'In Pursuit of Silence': Film Review
Patrick Shen's documentary explores the beneficial effects of silence on our lives.
You’ll feel compelled to turn up the volume during Patrick Shen’s documentary about the beneficial effects of silence. For one thing, your hearing has probably already been affected by the pernicious noise levels afflicting our everyday lives. For another, every commentator in the film speaks in the sort of quiet, measured tones apparently meant to signify inner calm but will mostly leave you asking, “What did he say?”
The sort of documentary for which the term “meditative” is usually applied, In Pursuit of Silence is a freewheeling examination of its subject that will make you crave a nice, long walk in the woods. As well you should, since one of the film’s revelations is that exposure to forest environments provides a natural boost to immune systems. Which you’ll need after getting that tick bite.
The film is a bit all over the map, both literally and figuratively. It travels around the globe, from such cities as Mumbai, India, described as the loudest in the world, to Kyoto, where we’re shown a traditional tea ceremony that will make you feel like your blood pressure is getting lower just by watching. The subject matter, too, can charitably be described as diffuse. Much screen time is devoted to someone named Greg Hindy, who took a vow of silence and devoted himself to spending a year walking across America. But as he exhibits handwritten notes explaining himself, you’ll find yourself caring less and less.
Another segment is devoted to famed avant-garde composer John Cage, seen in interview footage and a vintage clip from the television series I’ve Got a Secret. One of Cage’s more famous compositions, “4' 33",” consists entirely of silence, and the documentary includes scenes of various orchestras “performing” it in front of audience members who look suitably impressed by the seriousness of it all.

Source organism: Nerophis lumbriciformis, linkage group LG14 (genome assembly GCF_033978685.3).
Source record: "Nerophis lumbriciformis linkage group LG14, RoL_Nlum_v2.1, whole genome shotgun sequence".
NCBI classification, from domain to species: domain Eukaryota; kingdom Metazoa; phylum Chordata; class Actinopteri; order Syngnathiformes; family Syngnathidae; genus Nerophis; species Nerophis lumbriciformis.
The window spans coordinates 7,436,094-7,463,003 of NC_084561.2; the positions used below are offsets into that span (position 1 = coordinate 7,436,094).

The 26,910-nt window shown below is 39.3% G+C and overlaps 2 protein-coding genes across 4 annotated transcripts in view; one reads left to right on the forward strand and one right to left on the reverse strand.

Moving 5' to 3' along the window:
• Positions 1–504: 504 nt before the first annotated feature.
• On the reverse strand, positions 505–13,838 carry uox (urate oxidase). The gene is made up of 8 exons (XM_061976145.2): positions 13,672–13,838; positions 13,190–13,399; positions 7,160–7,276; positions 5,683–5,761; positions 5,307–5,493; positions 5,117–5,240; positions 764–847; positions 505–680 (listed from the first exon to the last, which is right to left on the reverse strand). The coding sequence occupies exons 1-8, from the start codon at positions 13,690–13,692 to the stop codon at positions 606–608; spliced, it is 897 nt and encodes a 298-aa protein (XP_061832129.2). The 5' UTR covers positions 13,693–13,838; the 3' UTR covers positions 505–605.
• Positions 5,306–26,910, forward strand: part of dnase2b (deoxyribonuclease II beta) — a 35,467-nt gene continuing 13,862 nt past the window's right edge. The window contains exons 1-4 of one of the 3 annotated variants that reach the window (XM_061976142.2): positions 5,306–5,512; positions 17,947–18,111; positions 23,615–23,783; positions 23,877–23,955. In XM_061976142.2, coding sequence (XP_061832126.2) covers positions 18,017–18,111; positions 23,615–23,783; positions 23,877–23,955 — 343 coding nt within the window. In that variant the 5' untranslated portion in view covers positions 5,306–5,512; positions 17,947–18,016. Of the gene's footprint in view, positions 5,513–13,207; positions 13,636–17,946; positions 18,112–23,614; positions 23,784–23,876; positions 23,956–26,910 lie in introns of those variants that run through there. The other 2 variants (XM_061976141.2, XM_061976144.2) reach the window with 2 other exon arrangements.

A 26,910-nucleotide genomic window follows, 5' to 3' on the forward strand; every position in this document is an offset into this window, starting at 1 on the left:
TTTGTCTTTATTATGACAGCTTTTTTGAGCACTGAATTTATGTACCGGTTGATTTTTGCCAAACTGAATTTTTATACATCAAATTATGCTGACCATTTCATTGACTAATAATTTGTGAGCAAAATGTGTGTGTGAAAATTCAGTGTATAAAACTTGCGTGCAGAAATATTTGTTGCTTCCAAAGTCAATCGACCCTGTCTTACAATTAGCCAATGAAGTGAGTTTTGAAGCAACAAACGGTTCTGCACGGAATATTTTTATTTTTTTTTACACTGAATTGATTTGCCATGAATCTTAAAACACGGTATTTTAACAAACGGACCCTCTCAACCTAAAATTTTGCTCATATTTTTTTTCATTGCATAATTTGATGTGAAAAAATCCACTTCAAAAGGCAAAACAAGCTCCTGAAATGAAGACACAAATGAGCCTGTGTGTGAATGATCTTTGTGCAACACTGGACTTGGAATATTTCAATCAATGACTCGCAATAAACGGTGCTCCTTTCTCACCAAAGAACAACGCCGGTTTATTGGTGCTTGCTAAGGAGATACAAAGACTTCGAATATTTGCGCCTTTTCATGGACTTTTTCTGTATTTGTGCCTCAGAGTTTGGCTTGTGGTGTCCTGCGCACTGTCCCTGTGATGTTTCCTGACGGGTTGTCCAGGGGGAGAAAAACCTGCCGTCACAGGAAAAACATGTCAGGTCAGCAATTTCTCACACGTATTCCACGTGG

Along with commentary by a gallery of academic talking heads who inform us about such things as the urbanization and increased noise levels that followed the Industrial Revolution, there are alternating scenes of quiet, bucolic environments contrasted with noisy, bustling ones. They’re all accompanied by graphics providing the sites’ exact sound levels, including a New York City restaurant clocking in at a disquieting 90 decibels.
In Pursuit of Silence doesn’t really tell you much that you didn’t already instinctively know — silence is good, loud noise is bad — but it does provide a sporadically interesting overview that could well have you rethinking your next vacation plans. Compared to that Times Square hotel room, a cabin in the woods starts to look pretty good. And the film certainly maintains the courage of its convictions, with its end credits accompanied by…you guessed it.
Production: Transcendental Media
Distributor: The Cinema Guild
Director: Patrick Shen
Producers: Andrew Brumme, Patrick Shen, Brandon Vedder
Directors of photography: Patrick Shen, Brandon Vedder
Music: Alex Lu
Editor: Patrick Shen